The draft Protection of Information Bill is not aimed at isolating the media, the State Security Ministry said on Tuesday.
"There is not a single reference to the media in the bill. But upon following due process, journalists can make use of classified information... They have to use certain channels to get it," David Dlomo, from the ministry's advisory section, said at a debate in Pretoria hosted by the Human Sciences Research Council.
According to the bill, anyone who publishes secret material could go to jail for 25 years. This would, as State Security Minister Siyabonga Cwele said in Parliament last week, serve as a deterrent to unauthorised disclosure.
Cwele said that the government would narrow the scope of the bill by scrapping the notion of classification in the national interest, but largely preserve the rest.
Dlomo emphasised that not all information would be classified, and that should the bill be passed by Parliament, there would be a period of compulsory review to assess whether certain classified information should remain as such, or be declassified.
Open Democracy Advice Centre executive director Alison Tilley said that her organisation agreed with the minister on narrowing the definitions, but they would not stop campaigning against the bill being passed in its current form.
Tilley questioned whether the State Security Ministry was the right one to legislate, adding it was inappropriate to protect most information anyway.
Describing the ministry as one steeped in fear and paranoia while concerned about enemies, she said that there was a need to legislate information in a sensible way.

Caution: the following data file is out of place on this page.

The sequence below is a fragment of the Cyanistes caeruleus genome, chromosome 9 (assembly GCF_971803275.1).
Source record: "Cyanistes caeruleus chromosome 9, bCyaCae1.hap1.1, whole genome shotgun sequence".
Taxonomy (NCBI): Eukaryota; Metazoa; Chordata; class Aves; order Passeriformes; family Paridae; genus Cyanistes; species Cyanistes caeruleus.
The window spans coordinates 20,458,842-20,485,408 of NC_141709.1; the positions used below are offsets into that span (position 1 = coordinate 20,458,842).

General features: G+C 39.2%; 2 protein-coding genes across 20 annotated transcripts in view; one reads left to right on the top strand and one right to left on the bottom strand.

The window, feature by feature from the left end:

"They are afraid but can't seem to explain to us why. Until there is clarity, it is not appropriate for the department to try legislate on the basis of a need to know," said Tilley.
"This is very concerning... We are not in a need-to-know constitutional state, but rather in a right-to-know constitutional state."
The Human Rights Commission was concerned about the lack of engagement on the bill.
Dlomo said that the process was far from complete, and that Cwele would "apply his mind" to concerns raised by the public during consultations.
He said that the current debate on the African National Congress's (ANC's) proposed media appeals tribunal was in no way linked to the bill.
He spoke of "unintended consequences and the falsification of facts" by those who link the two for the purpose of an ideological argument that the government was moving away from the "principles of balancing openness to secrecy".
"That's far from the truth... The legislation is essential to ensure that information... is protected against loss, unauthorised destruction and alteration."
Tilley spoke of how secrecy was relevant during the apartheid regime, with those in exile trying to stay alive and ahead of the government.
She says that now, despite legislation aimed at openness, "... still the country has not been doing well in principle of giving information".
There would be no constitutional amendment as a result of the bill, as it had already been passed by state law advisors.
Dlomo said that he believed the bill would pass "constitutional muster".
He reiterated Cwele's stance on how the bill would curtail espionage in the country and ensure that information held by the state, defence, intelligence, correctional services and international relations departments could be kept with confidence.
"It will protect information which can be used for the commission of crime," he said, while acknowledging that no other country has this kind of dispensation that government was proposing.
Dlomo indicated that people were confused solely because of the words "protect and classify".